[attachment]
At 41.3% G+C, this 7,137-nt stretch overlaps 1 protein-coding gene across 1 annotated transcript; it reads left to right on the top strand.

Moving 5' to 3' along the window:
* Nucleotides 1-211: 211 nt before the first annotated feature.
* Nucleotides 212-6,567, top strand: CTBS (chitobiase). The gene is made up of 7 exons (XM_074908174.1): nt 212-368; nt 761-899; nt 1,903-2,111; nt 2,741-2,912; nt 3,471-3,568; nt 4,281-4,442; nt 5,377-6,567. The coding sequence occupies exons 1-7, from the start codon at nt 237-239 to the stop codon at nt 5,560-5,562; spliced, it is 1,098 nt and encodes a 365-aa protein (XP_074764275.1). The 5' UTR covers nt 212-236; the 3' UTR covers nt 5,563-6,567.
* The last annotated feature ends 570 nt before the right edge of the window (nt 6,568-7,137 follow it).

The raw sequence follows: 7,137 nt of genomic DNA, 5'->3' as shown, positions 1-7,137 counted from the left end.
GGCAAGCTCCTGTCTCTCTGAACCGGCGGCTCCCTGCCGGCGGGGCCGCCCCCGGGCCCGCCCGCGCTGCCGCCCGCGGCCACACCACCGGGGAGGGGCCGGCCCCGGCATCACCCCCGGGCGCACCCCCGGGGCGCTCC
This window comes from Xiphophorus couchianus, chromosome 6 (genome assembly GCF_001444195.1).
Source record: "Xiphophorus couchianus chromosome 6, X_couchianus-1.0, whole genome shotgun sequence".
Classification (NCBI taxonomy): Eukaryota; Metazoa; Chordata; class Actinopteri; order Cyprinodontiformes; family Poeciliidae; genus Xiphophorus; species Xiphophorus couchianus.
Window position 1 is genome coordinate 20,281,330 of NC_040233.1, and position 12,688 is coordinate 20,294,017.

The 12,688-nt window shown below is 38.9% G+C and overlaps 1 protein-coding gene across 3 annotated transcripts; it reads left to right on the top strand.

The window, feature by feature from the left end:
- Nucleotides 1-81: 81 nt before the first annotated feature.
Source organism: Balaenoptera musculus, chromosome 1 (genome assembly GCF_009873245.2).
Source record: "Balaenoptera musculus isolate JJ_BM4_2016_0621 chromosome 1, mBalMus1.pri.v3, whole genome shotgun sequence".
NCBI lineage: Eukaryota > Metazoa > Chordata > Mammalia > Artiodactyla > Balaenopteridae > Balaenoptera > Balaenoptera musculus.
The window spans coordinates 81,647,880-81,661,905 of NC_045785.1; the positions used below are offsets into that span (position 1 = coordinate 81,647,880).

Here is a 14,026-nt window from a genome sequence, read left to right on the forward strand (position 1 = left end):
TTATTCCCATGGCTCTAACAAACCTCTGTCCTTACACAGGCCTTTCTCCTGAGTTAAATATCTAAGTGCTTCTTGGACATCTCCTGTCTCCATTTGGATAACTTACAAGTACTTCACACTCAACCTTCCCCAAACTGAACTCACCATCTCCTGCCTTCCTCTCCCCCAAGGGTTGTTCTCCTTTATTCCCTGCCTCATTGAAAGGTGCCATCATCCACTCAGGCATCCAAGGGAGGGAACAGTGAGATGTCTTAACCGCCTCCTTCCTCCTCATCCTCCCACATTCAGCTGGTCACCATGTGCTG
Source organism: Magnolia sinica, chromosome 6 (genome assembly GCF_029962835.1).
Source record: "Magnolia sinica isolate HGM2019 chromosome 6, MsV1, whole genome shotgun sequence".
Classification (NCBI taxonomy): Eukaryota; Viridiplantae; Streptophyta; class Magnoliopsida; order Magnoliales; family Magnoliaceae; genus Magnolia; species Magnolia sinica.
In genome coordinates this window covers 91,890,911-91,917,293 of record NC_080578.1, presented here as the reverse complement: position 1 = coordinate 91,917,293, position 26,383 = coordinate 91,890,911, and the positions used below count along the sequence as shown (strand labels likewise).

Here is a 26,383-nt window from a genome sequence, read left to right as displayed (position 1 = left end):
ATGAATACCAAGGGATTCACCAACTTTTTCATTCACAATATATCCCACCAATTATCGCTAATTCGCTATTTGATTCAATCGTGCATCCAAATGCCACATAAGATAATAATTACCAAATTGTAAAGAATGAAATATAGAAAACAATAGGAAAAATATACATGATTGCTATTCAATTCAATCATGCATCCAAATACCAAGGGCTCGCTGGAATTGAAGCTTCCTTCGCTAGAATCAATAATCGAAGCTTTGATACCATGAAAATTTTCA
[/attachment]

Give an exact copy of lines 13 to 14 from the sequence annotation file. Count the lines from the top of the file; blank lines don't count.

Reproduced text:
The window, feature by feature from the left end:
- Nucleotides 1-81: 81 nt before the first annotated feature.